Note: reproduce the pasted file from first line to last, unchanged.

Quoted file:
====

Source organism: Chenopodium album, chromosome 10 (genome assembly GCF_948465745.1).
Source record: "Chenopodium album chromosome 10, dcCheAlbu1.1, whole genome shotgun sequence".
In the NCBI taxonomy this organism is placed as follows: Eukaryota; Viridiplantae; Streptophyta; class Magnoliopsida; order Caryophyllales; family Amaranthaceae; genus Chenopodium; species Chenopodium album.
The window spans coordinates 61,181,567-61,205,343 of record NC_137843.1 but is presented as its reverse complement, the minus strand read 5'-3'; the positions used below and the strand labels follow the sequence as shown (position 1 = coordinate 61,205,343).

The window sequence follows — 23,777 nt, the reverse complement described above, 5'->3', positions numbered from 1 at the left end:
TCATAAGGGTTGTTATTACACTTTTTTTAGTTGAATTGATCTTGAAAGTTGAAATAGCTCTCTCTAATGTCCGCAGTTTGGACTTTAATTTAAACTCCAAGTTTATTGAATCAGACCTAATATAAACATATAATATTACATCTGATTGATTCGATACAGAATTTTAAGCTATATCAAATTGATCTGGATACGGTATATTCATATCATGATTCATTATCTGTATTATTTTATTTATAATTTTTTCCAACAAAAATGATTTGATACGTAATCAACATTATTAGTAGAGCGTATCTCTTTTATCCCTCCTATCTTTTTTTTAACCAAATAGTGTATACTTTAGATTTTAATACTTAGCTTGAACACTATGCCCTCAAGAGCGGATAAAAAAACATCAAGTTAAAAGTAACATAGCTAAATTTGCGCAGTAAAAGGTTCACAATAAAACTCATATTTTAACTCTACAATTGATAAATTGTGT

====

Source organism: Chenopodium album, chromosome 10 (genome assembly GCF_948465745.1).
Source record: "Chenopodium album chromosome 10, dcCheAlbu1.1, whole genome shotgun sequence".
In the NCBI taxonomy this organism is placed as follows: Eukaryota; Viridiplantae; Streptophyta; class Magnoliopsida; order Caryophyllales; family Amaranthaceae; genus Chenopodium; species Chenopodium album.
The window spans coordinates 61,181,567-61,205,343 of record NC_137843.1 but is presented as its reverse complement, the minus strand read 5'-3'; the positions used below and the strand labels follow the sequence as shown (position 1 = coordinate 61,205,343).

The window sequence follows — 23,777 nt, the reverse complement described above, 5'->3', positions numbered from 1 at the left end:
TCATAAGGGTTGTTATTACACTTTTTTTAGTTGAATTGATCTTGAAAGTTGAAATAGCTCTCTCTAATGTCCGCAGTTTGGACTTTAATTTAAACTCCAAGTTTATTGAATCAGACCTAATATAAACATATAATATTACATCTGATTGATTCGATACAGAATTTTAAGCTATATCAAATTGATCTGGATACGGTATATTCATATCATGATTCATTATCTGTATTATTTTATTTATAATTTTTTCCAACAAAAATGATTTGATACGTAATCAACATTATTAGTAGAGCGTATCTCTTTTATCCCTCCTATCTTTTTTTTAACCAAATAGTGTATACTTTAGATTTTAATACTTAGCTTGAACACTATGCCCTCAAGAGCGGATAAAAAAACATCAAGTTAAAAGTAACATAGCTAAATTTGCGCAGTAAAAGGTTCACAATAAAACTCATATTTTAACTCTACAATTGATAAATTGTGT